Food Forward: Arne Hendriks

15 January - 1 April 2012
Location: Hogewal 1-9, The Hague
Main page Food Forward: click here

Arne Hendriks is a Dutch artist and curator who initiated the project The Incredible Shrinking Man. The Incredible Shrinking Man is a speculative design research project about the consequences of downsizing the human species to 50 centimeters. It has been a long established trend for people to grow taller. As a direct result we need more energy, more food and more space. But what if we decided to turn this trend around? What if we use our knowledge to shrink mankind?

Most people are aware of the fact that there are currently more than 7 billion people on earth, and many of them also know that the average person is getting taller. Not everyone seems to realize, however, that this increased length translates into a significant additional pressure on our food supplies. In terms of housing, transportation, and many other things, an increased body length means a proportionate increase in resources required. Fortunately, and this is the good news, the shrinking of people has inversely, the same major consequences. The human of 50 centimeters needs, in theory, only 2% of what we use now.

For Food Forward, The Incredible Shrinking Man focuses on the implications of smaller human beings for (urban) food supplies. A man of 50 centimeters will not only need less calories (probably between 60 and 200 calories per day), but his smaller size will also lead to a dramatic change in his relationship to the ingredients we know and use.

The presentation at Stroom consists of four parts. A Speed Crop Balcony will be installed on an "old format" city balcony now filled with baby vegetables. A person of 50 centimeters can keep a large vegetable garden on the surface of an average city balcony. After all, the smaller people will live for a long time in the "ruins" of our cities. On the balcony so-called micro greens are growing, tiny sprouts that grow easily and quickly, and contain a very healthy dose of concentrated nutrients. On several posters in the gallery space, a speculative study is outlined that looks for suitable farming grounds within the city limits of The Hague, and the possibilities of using vacant recreational green areas for subsistence farming in the city.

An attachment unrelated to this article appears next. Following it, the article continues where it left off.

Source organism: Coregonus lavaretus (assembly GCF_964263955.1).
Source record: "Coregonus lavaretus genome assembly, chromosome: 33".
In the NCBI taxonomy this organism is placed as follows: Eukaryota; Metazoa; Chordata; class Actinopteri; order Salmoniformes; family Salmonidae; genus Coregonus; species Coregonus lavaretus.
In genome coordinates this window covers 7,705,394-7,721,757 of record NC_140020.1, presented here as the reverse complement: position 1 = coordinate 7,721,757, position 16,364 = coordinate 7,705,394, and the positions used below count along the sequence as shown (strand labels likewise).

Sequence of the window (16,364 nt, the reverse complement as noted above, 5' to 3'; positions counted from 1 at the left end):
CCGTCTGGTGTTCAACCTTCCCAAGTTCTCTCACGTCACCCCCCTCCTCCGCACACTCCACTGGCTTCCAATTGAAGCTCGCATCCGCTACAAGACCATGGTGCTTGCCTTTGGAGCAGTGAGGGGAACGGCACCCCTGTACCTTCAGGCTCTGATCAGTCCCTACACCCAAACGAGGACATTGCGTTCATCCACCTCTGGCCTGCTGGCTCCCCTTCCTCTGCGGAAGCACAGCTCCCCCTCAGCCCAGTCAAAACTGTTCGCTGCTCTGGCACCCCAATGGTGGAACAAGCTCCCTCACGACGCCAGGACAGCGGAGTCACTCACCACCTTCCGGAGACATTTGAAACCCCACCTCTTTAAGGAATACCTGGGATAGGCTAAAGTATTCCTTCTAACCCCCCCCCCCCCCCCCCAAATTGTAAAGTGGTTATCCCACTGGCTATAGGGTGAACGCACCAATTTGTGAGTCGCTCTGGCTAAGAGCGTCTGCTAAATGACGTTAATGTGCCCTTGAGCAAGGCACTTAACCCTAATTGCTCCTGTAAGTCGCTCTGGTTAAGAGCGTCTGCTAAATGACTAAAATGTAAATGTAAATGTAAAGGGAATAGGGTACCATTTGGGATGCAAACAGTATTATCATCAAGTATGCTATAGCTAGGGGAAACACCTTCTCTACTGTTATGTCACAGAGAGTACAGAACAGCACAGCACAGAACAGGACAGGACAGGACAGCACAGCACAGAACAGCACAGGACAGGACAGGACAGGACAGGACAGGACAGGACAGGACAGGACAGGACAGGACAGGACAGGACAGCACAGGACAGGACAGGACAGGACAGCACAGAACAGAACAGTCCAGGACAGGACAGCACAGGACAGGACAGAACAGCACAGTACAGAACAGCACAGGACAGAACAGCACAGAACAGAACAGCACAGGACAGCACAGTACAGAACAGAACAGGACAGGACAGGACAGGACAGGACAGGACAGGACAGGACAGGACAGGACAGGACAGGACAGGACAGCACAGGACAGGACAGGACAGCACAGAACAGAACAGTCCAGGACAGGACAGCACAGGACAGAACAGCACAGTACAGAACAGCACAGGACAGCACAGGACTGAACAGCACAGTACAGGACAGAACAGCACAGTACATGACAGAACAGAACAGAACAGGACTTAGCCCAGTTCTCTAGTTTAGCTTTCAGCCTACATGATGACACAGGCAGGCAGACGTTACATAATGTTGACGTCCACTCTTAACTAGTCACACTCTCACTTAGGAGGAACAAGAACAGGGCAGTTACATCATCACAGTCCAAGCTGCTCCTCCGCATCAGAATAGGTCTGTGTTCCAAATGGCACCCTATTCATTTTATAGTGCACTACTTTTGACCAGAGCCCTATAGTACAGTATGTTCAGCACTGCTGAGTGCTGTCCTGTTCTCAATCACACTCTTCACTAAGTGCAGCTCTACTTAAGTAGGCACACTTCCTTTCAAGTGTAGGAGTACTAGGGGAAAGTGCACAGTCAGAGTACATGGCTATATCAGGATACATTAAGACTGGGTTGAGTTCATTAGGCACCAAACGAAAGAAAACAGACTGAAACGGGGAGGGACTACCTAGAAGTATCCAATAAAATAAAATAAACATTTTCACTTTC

Behind the Speed Crop Balcony we find the Somatostatin Zebrafish Farm, a fish farm for zebra fish. Zebra fish are widely used in genetic research. Recently the first zebra fish has been developed with medicinal properties. The zebra fish in the Somatostatin Zebrafish Farm are manipulated in such a way that they contain large amounts of somatostatin. Somatostatin is a natural growth-reducing hormone that also delays digestion. By regularly eating a fish from this farm, one suppresses both hunger and the tendency to grow.

In the adjoining room we find the Sunflower Table, a table based on a large mature sunflower that can accommodate five small persons who can sit around the table while they pull the seeds from the flower. Sunflower Table explores future possibilities in the relationship between people and ingredients. How do you relate to a banana or a pomegranate when you are 50 centimeters tall? And can we, by means of objects such as the Sunflower Table, be transported into a future scenario in which this has become a reality?

In a sense this is also what the Poultry House aims at. This project investigates the relationship between man and micro-livestock, chickens in this case. What kind of tools do we need to prepare a chicken? How do we capture, slaughter, and cook a chicken when we are 50 centimeters tall? To better understand this relationship, we organized an Ostrich Dinner on December 22, 2011 at Stroom where an ostrich was prepared as if it was a chicken. This process was filmed and the film is now shown in the exhibition space alongside a chicken coop and ostrich eggs.

On Hendriks' website his research on the growing and shrinking of humans is brought together and new developments are regularly posted. The Incredible Shrinking Man is based on research that has been conducted for years now into the benefits and ways in which humans and animals could be shrunk.